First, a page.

Tuesday 21 August 2018

Joe Brolly: Scientific gobbledegook is filling the gap where practising skills used to be

Mark McCabe of Meath reacts after converting his free kick in the shoot-out during the Bord na Mona O’Byrne Cup semi-final in Páirc Táilteann last Sunday. Photo: Seb Daly/Sportsfile
Mark McCabe of Meath reacts after converting his free kick in the shoot-out during the Bord na Mona O’Byrne Cup semi-final in Páirc Táilteann last Sunday. Photo: Seb Daly/Sportsfile

Joe Brolly

One of my earliest sporting memories is of my father getting his nose broken with the Dungiven hurlers. The match was in the early 1970s against Kilrea. I went to every game with him in our bright green Lada, bought from Brendan Campbell in Coalisland. Brendan only sold two types of Lada: A green one, or an orange one. Russian made, it had black plastic seats that burned when it was sunny and windows that only a plasterer could wind open.

That Dungiven team was the nearest thing to a WMD the game has ever seen. Billy Taylor was the goalie and he had to be approached with extreme caution, in the manner of David Attenborough nearing a silverback gorilla. Sudden movements tended to panic him, which manifested itself in hard, high pulling towards the threat until it was subdued. The rule was that anything that came into the general area of the square was Billy's. In fairness, not that much came in, given the reputation of those Dungiven defenders.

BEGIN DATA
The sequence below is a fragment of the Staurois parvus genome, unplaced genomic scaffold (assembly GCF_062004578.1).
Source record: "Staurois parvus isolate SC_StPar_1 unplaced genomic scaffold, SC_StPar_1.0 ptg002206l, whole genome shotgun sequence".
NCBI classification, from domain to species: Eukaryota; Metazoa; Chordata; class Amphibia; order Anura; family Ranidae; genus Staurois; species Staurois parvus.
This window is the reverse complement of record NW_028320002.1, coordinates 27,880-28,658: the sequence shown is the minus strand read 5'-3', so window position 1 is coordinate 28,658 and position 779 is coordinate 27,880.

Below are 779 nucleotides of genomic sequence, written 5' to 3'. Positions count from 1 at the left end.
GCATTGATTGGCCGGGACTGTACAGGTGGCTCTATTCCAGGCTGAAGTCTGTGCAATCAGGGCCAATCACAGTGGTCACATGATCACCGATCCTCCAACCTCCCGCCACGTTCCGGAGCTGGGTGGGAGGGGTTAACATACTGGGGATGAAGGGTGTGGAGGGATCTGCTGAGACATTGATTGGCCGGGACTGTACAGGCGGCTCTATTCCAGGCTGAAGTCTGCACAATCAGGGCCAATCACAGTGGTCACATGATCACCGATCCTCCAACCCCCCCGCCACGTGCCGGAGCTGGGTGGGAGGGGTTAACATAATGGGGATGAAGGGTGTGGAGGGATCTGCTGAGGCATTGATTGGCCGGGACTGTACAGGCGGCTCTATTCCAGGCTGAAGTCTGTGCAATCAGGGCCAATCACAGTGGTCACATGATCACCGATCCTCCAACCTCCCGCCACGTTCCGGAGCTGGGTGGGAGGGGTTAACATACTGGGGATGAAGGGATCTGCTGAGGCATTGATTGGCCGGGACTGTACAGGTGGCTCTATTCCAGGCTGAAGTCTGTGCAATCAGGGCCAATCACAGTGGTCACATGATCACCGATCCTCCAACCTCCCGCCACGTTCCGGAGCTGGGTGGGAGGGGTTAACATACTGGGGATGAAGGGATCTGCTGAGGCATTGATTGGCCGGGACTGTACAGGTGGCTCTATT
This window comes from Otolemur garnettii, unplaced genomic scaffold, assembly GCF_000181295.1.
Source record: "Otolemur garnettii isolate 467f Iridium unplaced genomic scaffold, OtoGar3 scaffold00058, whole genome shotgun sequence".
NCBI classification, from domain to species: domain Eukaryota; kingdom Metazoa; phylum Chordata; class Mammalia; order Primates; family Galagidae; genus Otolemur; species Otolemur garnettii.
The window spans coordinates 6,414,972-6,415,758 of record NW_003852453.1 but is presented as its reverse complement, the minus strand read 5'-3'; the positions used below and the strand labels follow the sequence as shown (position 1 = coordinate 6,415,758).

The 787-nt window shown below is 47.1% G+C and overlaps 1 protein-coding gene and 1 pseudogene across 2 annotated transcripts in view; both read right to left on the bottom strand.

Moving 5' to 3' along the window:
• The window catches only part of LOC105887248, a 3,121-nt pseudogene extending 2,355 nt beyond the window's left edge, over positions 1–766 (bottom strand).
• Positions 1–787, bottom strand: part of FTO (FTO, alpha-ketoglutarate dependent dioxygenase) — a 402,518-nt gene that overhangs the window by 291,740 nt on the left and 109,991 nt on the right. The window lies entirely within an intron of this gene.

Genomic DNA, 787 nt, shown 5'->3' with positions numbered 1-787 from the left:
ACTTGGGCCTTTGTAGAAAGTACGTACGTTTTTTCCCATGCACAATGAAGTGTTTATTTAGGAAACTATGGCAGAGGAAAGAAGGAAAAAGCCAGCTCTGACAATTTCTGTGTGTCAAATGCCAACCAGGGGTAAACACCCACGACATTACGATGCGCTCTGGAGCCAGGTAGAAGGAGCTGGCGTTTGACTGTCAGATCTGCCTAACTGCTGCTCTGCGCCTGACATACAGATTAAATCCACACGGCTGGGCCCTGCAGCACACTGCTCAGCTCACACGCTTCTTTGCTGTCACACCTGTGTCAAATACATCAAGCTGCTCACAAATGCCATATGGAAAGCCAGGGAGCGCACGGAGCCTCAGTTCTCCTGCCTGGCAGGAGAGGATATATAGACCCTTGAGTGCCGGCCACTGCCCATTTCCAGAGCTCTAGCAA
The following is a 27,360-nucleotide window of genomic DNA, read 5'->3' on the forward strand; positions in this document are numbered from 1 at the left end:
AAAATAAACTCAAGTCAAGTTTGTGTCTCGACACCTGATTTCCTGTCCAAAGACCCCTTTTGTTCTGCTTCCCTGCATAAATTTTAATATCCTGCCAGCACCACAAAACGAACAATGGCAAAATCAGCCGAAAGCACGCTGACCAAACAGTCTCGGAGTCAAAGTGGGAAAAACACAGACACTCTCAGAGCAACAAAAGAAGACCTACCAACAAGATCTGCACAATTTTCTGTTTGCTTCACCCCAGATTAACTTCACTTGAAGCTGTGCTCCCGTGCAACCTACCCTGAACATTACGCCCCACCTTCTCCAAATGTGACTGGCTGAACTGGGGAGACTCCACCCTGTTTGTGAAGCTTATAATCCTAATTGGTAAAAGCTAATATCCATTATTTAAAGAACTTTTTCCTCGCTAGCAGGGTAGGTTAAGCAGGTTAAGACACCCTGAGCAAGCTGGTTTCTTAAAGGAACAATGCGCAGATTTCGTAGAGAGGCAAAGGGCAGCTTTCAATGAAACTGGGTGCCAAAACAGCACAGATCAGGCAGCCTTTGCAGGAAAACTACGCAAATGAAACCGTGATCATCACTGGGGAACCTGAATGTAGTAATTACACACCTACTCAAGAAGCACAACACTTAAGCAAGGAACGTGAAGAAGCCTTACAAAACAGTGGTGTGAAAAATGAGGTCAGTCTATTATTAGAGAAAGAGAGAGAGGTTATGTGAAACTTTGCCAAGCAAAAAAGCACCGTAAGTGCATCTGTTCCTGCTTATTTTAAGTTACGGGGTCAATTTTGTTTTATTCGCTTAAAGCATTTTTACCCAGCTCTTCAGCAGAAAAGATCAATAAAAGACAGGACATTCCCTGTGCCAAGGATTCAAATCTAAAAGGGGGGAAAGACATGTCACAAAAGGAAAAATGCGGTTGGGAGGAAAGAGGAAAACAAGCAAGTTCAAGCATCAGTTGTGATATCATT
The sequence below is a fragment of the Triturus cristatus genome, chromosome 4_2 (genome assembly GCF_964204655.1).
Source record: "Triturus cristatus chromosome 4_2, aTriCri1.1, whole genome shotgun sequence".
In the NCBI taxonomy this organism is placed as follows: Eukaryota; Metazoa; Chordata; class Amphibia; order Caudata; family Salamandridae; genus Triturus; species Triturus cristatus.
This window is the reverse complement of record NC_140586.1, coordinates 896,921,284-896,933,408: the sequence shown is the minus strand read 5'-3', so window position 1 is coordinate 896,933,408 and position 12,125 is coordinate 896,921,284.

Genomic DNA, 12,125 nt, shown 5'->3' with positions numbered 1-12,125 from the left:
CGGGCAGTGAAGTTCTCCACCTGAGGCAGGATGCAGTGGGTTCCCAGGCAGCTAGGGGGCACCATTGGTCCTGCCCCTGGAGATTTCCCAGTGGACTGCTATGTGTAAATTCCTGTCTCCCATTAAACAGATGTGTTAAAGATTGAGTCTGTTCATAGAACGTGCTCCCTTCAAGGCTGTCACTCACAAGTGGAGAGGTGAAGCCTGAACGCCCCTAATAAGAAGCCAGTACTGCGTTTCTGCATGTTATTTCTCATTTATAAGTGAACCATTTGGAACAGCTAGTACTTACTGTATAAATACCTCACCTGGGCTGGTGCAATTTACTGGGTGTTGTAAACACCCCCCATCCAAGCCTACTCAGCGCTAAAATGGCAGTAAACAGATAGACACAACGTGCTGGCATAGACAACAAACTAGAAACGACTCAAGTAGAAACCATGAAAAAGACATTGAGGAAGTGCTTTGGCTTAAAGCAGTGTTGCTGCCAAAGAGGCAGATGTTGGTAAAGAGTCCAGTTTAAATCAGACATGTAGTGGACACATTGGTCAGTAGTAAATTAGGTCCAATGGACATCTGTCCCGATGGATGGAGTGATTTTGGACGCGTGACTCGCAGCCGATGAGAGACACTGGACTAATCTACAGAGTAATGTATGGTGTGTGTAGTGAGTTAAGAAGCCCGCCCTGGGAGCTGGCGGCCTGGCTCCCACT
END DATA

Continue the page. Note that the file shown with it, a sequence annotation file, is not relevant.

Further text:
Freshford came to a tournament in the town and having watched the first match involving Dungiven and Coleraine University, legendary Kilkenny and Freshford hard man Pa Dillon commented that "a ball would do those boys a good long time". This was interpreted as a great compliment by the players and remains a source of pride to this day.

My father was the only cultured member of that defence. He played centre half-back and was simply too handsome to wear a helmet. Not long into the game, he turned to chase a high ball back towards his own square. As he bent to pick up the sliotar, Billy pulled lustily on it, as was his wont, and made a real mess of his face, breaking his nose badly. I still clearly remember the blood pouring down over his white and black jersey. As he went down on his hunkers holding his face, he said, "For Christ sake Billy." Billy said, "Jesus Francie, what the hell were you doing in here?" This was about as close to an apology as he ever came.